Ken Johnson of the Carsey Institute (Univ. of New Hampshire) reports that new estimates from the U.S. Census show “48.6% of the 4 million children born in the U.S.” between July 2008 and July 2009 “were minorities.”
Johnson and colleague Daniel Lichter of Cornell found that U.S. racial diversity is greatest among the young and weakest among the elderly. Nearly half of the growth in U.S. population over the past decade has been Hispanic, and of that increase most is due to births, not immigration.
The scholars write that “Though the minority child population is dispersing spatially,” they see “the emergence of two Americas: an increasing racially diverse region and a largely white region.”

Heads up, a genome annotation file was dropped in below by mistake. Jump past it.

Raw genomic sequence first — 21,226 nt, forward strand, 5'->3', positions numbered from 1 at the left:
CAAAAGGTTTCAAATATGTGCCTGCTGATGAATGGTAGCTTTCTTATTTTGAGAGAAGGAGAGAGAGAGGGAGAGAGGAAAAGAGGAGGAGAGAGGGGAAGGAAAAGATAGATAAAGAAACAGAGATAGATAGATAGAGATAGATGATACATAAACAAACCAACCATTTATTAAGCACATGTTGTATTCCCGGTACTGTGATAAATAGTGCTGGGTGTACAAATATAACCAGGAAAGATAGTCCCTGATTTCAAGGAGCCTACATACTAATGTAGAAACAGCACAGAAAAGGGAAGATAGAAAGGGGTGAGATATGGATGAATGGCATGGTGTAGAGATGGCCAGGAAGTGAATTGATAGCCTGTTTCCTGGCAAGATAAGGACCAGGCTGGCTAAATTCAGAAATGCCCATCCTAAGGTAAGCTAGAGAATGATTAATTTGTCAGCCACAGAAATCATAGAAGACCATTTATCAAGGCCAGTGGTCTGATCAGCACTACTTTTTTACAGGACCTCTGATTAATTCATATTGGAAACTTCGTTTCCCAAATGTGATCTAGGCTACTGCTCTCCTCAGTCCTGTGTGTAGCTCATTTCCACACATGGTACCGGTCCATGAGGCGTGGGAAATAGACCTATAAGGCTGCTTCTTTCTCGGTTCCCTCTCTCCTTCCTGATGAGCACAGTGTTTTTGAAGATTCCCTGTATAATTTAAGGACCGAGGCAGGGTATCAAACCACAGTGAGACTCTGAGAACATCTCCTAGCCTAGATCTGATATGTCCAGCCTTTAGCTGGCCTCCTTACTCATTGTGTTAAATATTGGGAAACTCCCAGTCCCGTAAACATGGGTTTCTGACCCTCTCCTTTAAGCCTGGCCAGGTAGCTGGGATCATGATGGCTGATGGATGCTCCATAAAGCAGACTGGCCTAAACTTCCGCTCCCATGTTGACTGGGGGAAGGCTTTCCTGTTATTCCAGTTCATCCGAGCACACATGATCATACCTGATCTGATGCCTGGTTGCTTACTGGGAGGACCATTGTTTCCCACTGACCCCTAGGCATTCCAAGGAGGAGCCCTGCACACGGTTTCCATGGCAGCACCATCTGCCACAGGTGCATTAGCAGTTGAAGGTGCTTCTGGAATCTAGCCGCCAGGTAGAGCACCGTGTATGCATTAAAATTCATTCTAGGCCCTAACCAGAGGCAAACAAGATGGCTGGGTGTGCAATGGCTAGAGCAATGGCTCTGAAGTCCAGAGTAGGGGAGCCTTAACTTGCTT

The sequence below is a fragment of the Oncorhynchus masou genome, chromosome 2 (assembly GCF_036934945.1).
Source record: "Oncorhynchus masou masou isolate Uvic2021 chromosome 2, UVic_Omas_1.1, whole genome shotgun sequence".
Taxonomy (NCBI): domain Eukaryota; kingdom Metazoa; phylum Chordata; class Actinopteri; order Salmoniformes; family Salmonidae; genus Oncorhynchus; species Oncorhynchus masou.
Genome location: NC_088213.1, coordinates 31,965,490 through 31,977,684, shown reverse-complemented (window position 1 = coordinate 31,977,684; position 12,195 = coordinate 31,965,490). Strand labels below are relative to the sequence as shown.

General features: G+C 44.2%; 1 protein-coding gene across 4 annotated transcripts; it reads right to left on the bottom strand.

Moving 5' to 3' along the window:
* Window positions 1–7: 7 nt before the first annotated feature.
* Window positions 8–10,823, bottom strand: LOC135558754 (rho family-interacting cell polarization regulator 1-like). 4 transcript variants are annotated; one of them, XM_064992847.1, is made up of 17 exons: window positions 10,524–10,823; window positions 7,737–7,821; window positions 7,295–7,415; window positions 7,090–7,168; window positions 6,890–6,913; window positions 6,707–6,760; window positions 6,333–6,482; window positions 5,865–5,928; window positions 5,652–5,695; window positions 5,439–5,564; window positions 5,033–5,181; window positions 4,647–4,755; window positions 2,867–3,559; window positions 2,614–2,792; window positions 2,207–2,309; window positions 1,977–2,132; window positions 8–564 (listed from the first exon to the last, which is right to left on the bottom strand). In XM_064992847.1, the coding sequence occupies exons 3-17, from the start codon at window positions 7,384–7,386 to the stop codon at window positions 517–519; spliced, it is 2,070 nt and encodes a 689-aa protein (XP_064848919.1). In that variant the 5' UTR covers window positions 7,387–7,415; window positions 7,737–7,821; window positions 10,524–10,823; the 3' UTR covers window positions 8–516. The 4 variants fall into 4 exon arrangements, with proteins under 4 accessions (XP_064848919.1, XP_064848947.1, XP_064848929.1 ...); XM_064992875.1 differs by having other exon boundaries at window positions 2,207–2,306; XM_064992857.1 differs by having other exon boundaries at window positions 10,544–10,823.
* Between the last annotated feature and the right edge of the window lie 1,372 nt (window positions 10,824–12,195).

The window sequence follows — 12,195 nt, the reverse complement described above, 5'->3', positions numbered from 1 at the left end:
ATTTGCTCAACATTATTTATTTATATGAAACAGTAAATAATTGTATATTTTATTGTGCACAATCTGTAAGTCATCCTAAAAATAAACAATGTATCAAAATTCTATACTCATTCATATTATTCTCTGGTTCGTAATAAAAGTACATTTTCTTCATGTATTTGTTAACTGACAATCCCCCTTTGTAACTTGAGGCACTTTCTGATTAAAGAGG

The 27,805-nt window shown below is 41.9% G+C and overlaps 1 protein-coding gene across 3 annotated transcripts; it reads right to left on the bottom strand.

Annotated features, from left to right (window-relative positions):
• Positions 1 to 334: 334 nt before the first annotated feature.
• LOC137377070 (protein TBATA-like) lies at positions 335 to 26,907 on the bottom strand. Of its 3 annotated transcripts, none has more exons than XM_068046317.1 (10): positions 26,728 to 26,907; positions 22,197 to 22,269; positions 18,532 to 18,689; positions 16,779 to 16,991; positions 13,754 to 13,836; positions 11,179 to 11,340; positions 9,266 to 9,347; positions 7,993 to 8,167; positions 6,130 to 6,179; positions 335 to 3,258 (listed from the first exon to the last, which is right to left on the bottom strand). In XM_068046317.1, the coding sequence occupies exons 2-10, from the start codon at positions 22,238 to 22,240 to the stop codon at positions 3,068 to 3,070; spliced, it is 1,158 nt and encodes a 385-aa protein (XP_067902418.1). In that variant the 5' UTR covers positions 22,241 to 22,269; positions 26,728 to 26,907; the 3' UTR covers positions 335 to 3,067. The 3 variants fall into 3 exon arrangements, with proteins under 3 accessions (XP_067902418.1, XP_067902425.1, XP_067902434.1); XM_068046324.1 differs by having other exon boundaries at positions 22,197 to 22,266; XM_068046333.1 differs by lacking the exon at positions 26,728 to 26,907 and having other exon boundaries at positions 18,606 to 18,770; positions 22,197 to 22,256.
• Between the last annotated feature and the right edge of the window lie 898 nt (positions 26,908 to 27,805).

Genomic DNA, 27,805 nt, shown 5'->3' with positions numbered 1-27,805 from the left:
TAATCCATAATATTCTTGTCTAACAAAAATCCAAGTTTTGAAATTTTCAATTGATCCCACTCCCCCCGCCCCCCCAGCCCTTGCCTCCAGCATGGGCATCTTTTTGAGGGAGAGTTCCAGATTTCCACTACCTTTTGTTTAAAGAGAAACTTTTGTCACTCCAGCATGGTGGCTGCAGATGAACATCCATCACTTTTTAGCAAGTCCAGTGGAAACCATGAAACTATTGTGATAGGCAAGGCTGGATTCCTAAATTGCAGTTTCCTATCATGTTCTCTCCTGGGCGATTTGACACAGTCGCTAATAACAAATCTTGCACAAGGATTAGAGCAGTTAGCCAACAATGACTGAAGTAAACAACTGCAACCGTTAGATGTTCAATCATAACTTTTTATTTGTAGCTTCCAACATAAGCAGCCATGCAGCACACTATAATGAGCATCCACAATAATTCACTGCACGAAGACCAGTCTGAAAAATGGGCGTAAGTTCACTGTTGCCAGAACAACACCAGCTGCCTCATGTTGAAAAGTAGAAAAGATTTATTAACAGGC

Regions in blue in the map above show counties that are already minority-majority. Yellow areas are majority non-Hispanic white. The “two Americas” don’t seem to reflect an urban/rural divide but strong regional differences.
Find the whole Carsey report here.